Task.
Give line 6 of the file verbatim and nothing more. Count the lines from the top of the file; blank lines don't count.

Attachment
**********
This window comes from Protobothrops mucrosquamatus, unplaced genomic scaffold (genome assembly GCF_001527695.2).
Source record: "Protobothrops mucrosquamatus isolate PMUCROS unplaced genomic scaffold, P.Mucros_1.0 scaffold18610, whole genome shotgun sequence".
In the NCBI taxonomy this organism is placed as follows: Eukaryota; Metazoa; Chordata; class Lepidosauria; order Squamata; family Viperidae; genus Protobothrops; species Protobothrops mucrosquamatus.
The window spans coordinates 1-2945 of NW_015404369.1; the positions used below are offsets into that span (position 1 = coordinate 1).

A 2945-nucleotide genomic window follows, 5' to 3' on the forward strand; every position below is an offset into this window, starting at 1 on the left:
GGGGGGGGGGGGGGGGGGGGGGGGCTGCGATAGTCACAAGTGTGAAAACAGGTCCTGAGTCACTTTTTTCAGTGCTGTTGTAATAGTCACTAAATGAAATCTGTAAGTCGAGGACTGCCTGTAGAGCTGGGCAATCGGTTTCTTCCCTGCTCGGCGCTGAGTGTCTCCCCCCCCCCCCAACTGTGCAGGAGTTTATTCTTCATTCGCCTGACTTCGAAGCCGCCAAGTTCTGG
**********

GGGGGGGGGGGGGGGGGGGGGGGGCTGCGATAGTCACAAGTGTGAAAACAGGTCCTGAGTCACTTTTTTCAGTGCTGTTGTAATAGTCACTAAATGAAATCTGTAAGTCGAGGACTGCCTGTAGAGCTGGGCAATCGGTTTCTTCCCTGCTCGGCGCTGAGTGTCTCCCCCCCCCCCCAACTGTGCAGGAGTTTATTCTTCATTCGCCTGACTTCGAAGCCGCCAAGTTCTGG